Irish journalist who authored book Inside Team Sky had "fraught, difficult" phone call with rider on Friday...

David Walsh, the Irish journalist whose investigation of Lance Armstrong helped pave the way for the Texan’s lifetime ban from cycling, has said he has lost trust in Chris Froome as a result of the Team Sky rider’s adverse analytical finding for twice the permitted level of the anti-asthma drug, Salbutamol.

Walsh, author of the book Inside Team Sky, was embedded with the UCI WorldTour team for much of the 2013 season, a year in which the rider won the first of his four overall victories in the Tour de France.

In September, Froome added the Vuelta title, but Wednesday’s revelation that urine samples taken on Stage 18 of the Spanish race showed double the legal amount of Salbutamol has left him fighting to save that title and escape a ban.

Writing in today’s edition of The Sunday Times, Walsh, who has in the past defended Froome’s reputation, revealed that he had a “fraught, difficult” phone call with the rider on Friday.

He said that the affair “leaves him [Froome] with a question that will take some answering.”

> Chris Froome: "I haven't broken any rules"

Walsh wrote: “There is a threshold level and Froome exceeded that by 100 per cent.

 “He has to explain how that amount of Salbutamol got into his body.

“If the authorities are not satisfied, he will be banned and stripped of his Vuelta a Espana title.

“The greater punishment will be to his reputation,” Walsh went on. “He will be seriously damaged. Four Tour de France victories diminished in one asterisk.”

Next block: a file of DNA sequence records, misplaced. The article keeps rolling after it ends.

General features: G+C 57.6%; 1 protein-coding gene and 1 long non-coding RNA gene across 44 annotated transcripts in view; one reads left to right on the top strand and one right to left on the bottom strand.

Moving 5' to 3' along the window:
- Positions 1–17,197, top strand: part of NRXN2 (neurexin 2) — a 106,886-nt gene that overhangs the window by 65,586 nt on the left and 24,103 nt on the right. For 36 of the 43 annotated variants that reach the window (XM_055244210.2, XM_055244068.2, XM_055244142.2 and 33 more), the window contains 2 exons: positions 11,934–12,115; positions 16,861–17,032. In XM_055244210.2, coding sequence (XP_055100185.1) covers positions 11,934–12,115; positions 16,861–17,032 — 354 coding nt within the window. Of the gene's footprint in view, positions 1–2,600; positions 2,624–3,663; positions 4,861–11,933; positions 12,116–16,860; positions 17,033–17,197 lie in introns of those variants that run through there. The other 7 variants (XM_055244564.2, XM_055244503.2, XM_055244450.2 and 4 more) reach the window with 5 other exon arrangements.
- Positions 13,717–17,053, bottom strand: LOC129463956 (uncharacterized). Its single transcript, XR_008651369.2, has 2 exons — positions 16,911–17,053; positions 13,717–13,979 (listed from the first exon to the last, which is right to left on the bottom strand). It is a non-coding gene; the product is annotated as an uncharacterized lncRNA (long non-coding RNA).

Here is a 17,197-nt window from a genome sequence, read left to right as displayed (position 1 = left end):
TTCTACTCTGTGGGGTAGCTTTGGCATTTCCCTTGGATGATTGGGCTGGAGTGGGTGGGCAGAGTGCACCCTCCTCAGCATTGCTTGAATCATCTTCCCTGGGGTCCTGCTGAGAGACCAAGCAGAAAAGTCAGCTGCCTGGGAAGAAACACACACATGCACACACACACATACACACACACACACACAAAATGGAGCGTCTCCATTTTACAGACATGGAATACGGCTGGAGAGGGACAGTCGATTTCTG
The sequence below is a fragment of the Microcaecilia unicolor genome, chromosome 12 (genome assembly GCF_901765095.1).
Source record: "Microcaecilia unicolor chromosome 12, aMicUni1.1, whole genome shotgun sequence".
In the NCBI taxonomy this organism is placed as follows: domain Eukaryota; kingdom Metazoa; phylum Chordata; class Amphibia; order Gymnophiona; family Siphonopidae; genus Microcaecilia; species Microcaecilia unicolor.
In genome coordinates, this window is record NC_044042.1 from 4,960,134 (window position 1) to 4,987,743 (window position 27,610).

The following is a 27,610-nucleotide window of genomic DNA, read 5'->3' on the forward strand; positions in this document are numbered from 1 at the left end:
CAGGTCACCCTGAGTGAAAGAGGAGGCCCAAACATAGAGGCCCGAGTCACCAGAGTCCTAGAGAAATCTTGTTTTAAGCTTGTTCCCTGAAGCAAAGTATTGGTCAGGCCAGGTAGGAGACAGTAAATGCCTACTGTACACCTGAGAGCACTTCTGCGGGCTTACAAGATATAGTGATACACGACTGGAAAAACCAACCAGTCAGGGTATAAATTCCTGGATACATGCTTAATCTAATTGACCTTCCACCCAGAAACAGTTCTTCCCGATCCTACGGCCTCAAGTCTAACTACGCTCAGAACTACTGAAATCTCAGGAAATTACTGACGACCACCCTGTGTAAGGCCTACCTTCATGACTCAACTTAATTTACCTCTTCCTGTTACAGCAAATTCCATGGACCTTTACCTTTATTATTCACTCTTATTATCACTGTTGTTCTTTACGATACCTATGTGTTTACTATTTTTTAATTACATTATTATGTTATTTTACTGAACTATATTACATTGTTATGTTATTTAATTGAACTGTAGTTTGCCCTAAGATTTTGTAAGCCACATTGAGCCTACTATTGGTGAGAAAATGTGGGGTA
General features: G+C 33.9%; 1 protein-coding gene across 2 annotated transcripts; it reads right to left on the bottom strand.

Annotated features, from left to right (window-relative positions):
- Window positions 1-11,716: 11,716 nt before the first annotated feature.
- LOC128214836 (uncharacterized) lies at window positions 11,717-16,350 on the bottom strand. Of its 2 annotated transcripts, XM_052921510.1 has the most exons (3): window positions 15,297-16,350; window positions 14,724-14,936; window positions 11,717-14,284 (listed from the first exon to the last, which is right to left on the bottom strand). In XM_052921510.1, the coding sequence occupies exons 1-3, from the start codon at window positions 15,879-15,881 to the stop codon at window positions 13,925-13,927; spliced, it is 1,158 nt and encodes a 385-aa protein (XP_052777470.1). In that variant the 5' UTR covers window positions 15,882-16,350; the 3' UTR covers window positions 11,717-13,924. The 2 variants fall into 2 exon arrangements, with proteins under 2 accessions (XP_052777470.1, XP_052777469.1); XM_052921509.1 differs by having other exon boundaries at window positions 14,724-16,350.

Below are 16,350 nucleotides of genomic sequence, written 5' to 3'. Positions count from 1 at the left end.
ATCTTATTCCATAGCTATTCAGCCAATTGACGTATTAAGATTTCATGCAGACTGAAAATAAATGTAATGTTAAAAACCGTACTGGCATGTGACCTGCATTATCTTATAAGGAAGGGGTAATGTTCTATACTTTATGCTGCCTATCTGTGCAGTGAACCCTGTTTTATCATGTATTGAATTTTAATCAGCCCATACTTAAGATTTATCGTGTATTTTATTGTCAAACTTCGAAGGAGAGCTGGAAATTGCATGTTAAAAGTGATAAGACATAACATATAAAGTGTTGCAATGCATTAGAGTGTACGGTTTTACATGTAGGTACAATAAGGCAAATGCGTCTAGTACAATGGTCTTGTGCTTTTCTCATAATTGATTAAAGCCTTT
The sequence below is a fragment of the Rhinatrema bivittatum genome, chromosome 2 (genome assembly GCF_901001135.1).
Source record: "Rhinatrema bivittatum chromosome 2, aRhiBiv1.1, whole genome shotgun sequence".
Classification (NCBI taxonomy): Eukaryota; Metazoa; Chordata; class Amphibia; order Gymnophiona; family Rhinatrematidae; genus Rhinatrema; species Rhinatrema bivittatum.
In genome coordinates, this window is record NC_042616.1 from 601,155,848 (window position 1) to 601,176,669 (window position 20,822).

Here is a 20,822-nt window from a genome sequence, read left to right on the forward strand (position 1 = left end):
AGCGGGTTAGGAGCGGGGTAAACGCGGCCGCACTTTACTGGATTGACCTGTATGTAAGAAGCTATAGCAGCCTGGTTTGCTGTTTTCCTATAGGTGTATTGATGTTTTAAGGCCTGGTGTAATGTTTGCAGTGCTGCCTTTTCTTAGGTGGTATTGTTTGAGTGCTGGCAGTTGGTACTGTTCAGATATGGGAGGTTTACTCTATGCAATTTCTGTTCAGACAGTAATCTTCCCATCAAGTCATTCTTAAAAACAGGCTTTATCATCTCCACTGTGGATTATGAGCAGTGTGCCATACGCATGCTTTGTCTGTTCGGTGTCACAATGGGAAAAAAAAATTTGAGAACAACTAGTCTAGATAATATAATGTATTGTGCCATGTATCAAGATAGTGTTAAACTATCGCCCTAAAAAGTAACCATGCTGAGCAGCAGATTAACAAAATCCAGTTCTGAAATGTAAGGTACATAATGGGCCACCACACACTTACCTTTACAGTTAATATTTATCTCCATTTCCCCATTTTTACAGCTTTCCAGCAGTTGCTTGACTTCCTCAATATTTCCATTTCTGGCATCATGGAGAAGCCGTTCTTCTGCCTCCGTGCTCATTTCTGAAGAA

He added: “The hardest thing about our conversation on Friday evening was telling him that I no longer trusted him in the way that I once did.”

> Bradley Wiggins' wife calls Chris Froome a 'slithering reptile'

On 20 September – the same day that Froome was notified of the adverse analytical finding – Walsh defended him on an Irish radio show.

He told the Irish broadcaster RTE: “I believe he's clean and I don't see any reason for not believing.


"The case against Chris Froome is powerful in so many ways, all it lacks is evidence.

"Make up your own mind. I'm making up mind and exercising my right to call this as I see it,” Walsh added.

Meanwhile, his former colleague at The Sunday Times, Irish ex-pro cyclist Paul Kimmage, highly critical in the past over Walsh’s defence of Froome and Team Sky, has written a scathing piece about the rider in today’s Sunday Independent.

AG2R-La Mondiale rider Romain Bardet, who finished this year’s Tour de France third overall behind Froome and Cannondale-Drapac’s Rigoberto Uran, has also been speaking about the controversy.

He told AFP: “This is not good news for cycling. Pretty much everyone gets hit by something like this, cycling's credibility first and foremost.

"We really could have done without it. It's not something anyone can rejoice about.

“Let's hope that a swift and objective probe can clarify the facts and leave no doubts about what happened," Bardet added. 

Born in Scotland, Simon moved to London aged seven and now lives in the Oxfordshire Cotswolds with his miniature schnauzer, Elodie. He fell in love with cycling one Saturday morning in 1994 while living in Italy when Milan-San Remo went past his front door. A daily cycle commuter in London back before riding to work started to boom, he's been news editor at road.cc since 2009. Handily for work, he speaks French and Italian. He doesn't get to ride his Colnago as often as he'd like, and freely admits he's much more adept at cooking than fettling with bikes.